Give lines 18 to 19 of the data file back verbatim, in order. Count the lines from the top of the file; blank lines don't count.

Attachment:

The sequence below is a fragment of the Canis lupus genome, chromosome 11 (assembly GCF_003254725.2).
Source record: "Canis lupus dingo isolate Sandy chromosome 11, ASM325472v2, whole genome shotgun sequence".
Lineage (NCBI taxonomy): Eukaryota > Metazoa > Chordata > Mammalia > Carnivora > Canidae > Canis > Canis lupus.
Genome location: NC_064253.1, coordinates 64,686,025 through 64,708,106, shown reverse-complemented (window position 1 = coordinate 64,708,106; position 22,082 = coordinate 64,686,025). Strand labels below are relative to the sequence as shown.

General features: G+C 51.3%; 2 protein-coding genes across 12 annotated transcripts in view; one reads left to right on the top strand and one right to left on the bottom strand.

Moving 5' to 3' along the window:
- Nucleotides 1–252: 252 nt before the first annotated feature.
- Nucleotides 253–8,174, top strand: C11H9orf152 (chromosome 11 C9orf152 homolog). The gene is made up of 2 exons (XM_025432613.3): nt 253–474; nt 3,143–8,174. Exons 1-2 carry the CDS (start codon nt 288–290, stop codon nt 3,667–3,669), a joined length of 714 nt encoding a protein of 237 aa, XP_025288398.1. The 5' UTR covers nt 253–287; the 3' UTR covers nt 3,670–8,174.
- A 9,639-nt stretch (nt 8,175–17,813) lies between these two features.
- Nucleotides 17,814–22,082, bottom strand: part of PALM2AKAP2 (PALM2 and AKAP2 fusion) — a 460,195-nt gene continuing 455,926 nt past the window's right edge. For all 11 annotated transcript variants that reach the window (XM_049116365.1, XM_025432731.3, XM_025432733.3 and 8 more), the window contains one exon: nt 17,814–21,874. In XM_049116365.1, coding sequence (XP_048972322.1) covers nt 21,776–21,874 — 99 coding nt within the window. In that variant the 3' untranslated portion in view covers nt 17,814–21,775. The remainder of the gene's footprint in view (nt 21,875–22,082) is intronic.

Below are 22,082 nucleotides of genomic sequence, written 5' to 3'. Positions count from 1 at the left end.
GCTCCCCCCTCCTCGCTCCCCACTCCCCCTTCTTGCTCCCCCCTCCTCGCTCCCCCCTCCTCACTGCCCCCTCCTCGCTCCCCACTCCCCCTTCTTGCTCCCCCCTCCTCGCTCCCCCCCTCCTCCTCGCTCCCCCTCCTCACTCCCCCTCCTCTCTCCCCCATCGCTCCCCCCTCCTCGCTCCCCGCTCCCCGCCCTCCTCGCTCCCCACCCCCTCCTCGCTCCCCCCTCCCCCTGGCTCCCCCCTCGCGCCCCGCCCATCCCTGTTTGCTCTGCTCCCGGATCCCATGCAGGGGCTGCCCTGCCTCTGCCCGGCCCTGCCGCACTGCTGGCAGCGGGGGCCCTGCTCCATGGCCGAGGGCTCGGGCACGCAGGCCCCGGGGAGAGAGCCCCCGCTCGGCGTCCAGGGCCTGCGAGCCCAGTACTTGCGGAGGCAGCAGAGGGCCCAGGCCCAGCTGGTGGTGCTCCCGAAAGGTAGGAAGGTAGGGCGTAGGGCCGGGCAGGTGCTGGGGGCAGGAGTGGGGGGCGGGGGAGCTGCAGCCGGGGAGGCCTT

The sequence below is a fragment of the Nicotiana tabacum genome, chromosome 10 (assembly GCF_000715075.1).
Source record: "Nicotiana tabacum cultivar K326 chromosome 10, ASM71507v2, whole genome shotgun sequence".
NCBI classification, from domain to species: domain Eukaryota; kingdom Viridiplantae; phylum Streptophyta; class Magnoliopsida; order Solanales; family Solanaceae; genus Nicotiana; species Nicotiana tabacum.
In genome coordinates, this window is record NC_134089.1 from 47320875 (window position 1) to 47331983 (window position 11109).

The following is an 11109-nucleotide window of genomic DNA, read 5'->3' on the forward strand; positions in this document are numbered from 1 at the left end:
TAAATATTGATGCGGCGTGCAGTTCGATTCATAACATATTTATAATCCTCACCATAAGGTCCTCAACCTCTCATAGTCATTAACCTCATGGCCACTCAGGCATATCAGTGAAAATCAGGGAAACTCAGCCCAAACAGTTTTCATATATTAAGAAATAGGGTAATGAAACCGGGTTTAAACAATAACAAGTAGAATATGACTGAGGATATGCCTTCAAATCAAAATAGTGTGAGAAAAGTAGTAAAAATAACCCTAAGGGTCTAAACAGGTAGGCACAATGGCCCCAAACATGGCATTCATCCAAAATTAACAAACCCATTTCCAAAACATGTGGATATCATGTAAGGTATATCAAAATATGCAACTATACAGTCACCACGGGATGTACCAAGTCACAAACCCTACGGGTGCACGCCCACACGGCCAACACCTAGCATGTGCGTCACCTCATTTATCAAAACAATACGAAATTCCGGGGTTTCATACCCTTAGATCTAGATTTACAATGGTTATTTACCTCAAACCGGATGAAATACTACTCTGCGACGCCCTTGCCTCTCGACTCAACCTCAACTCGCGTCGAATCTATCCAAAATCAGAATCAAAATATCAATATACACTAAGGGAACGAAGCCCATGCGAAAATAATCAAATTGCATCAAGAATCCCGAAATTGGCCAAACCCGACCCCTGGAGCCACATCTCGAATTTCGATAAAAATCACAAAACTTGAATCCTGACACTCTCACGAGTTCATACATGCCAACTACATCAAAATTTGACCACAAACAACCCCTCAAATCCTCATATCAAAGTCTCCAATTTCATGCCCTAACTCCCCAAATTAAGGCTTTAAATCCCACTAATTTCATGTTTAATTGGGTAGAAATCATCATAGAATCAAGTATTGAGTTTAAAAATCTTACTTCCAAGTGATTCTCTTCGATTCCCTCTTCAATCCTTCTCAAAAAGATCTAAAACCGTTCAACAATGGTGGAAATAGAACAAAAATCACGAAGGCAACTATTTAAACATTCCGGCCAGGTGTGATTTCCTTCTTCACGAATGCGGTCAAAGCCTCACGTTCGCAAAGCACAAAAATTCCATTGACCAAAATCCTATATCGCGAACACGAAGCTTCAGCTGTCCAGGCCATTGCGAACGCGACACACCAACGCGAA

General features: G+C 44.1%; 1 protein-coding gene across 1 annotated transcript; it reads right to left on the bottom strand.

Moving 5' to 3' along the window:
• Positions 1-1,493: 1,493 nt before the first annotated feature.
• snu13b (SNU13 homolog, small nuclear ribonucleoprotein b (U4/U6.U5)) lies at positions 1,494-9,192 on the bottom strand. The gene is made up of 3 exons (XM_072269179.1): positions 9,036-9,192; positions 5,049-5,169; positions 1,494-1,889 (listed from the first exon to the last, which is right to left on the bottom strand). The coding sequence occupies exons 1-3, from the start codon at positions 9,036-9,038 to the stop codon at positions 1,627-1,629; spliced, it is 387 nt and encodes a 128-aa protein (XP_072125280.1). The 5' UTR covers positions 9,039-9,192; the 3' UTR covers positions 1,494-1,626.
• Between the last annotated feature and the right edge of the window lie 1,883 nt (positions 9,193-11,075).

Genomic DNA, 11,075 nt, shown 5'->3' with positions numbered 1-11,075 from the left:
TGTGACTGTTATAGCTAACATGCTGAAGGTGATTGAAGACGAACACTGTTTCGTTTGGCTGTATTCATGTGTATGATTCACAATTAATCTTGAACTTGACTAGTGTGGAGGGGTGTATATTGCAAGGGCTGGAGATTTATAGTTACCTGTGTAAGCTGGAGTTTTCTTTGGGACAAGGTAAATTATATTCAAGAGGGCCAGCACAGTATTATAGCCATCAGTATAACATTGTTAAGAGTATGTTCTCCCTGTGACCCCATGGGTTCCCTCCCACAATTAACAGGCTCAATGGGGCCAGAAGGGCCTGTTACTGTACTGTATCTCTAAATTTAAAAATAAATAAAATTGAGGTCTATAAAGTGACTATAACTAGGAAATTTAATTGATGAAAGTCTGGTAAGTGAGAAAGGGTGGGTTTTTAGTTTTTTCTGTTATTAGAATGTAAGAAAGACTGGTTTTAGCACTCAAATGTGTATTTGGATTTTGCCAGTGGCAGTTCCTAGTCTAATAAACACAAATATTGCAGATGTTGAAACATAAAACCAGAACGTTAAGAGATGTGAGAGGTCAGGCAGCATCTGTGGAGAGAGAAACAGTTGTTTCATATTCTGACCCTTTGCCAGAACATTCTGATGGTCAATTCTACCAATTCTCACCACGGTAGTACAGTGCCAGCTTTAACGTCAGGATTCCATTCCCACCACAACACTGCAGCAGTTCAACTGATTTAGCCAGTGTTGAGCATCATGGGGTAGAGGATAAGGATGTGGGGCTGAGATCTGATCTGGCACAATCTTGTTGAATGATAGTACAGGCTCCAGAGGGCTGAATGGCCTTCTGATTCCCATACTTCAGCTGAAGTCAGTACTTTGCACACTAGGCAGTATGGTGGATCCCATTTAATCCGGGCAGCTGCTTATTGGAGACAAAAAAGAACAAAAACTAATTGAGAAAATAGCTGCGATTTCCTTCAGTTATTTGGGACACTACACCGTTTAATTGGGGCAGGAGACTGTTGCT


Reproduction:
TAAATATTGATGCGGCGTGCAGTTCGATTCATAACATATTTATAATCCTCACCATAAGGTCCTCAACCTCTCATAGTCATTAACCTCATGGCCACTCAGGCATATCAGTGAAAATCAGGGAAACTCAGCCCAAACAGTTTTCATATATTAAGAAATAGGGTAATGAAACCGGGTTTAAACAATAACAAGTAGAATATGACTGAGGATATGCCTTCAAATCAAAATAGTGTGAGAAAAGTAGTAAAAATAACCCTAAGGGTCTAAACAGGTAGGCACAATGGCCCCAAACATGGCATTCATCCAAAATTAACAAACCCATTTCCAAAACATGTGGATATCATGTAAGGTATATCAAAATATGCAACTATACAGTCACCACGGGATGTACCAAGTCACAAACCCTACGGGTGCACGCCCACACGGCCAACACCTAGCATGTGCGTCACCTCATTTATCAAAACAATACGAAATTCCGGGGTTTCATACCCTTAGATCTAGATTTACAATGGTTATTTACCTCAAACCGGATGAAATACTACTCTGCGACGCCCTTGCCTCTCGACTCAACCTCAACTCGCGTCGAATCTATCCAAAATCAGAATCAAAATATCAATATACACTAAGGGAACGAAGCCCATGCGAAAATAATCAAATTGCATCAAGAATCCCGAAATTGGCCAAACCCGACCCCTGGAGCCACATCTCGAATTTCGATAAAAATCACAAAACTTGAATCCTGACACTCTCACGAGTTCATACATGCCAACTACATCAAAATTTGACCACAAACAACCCCTCAAATCCTCATATCAAAGTCTCCAATTTCATGCCCTAACTCCCCAAATTAAGGCTTTAAATCCCACTAATTTCATGTTTAATTGGGTAGAAATCATCATAGAATCAAGTATTGAGTTTAAAAATCTTACTTCCAAGTGATTCTCTTCGATTCCCTCTTCAATCCTTCTCAAAAAGATCTAAAACCGTTCAACAATGGTGGAAATAGAACAAAAATCACGAAGGCAACTATTTAAACATTCCGGCCAGGTGTGATTTCCTTCTTCACGAATGCGGTCAAAGCCTCACGTTCGCAAAGCACAAAAATTCCATTGACCAAAATCCTATATCGCGAACACGAAGCTTCAGCTGTCCAGGCCATTGCGAACGCGACACACCAACGCGAA

General features: G+C 44.1%; 1 protein-coding gene across 1 annotated transcript; it reads right to left on the bottom strand.